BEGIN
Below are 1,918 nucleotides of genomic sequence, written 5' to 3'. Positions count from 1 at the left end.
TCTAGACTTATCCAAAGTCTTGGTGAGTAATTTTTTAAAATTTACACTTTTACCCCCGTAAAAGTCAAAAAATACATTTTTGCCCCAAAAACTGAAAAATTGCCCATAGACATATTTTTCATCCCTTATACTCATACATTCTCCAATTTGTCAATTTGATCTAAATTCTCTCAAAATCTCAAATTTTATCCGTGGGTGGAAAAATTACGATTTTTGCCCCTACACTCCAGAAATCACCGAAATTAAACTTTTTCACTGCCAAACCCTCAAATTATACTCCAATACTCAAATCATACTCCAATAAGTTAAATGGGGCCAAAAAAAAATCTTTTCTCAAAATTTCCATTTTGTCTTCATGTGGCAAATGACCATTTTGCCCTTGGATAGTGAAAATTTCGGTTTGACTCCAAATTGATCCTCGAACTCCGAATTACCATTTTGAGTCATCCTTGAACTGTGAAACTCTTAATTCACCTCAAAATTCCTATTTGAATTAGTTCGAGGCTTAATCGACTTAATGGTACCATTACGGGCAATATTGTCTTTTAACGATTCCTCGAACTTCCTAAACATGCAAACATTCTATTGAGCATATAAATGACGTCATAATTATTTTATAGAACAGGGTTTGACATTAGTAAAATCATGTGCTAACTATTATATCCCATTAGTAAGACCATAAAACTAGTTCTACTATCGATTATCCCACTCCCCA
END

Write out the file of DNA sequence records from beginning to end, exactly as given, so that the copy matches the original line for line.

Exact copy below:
Below are 1,918 nucleotides of genomic sequence, written 5' to 3'. Positions count from 1 at the left end.
TCTAGACTTATCCAAAGTCTTGGTGAGTAATTTTTTAAAATTTACACTTTTACCCCCGTAAAAGTCAAAAAATACATTTTTGCCCCAAAAACTGAAAAATTGCCCATAGACATATTTTTCATCCCTTATACTCATACATTCTCCAATTTGTCAATTTGATCTAAATTCTCTCAAAATCTCAAATTTTATCCGTGGGTGGAAAAATTACGATTTTTGCCCCTACACTCCAGAAATCACCGAAATTAAACTTTTTCACTGCCAAACCCTCAAATTATACTCCAATACTCAAATCATACTCCAATAAGTTAAATGGGGCCAAAAAAAAATCTTTTCTCAAAATTTCCATTTTGTCTTCATGTGGCAAATGACCATTTTGCCCTTGGATAGTGAAAATTTCGGTTTGACTCCAAATTGATCCTCGAACTCCGAATTACCATTTTGAGTCATCCTTGAACTGTGAAACTCTTAATTCACCTCAAAATTCCTATTTGAATTAGTTCGAGGCTTAATCGACTTAATGGTACCATTACGGGCAATATTGTCTTTTAACGATTCCTCGAACTTCCTAAACATGCAAACATTCTATTGAGCATATAAATGACGTCATAATTATTTTATAGAACAGGGTTTGACATTAGTAAAATCATGTGCTAACTATTATATCCCATTAGTAAGACCATAAAACTAGTTCTACTATCGATTATCCCACTCCCCA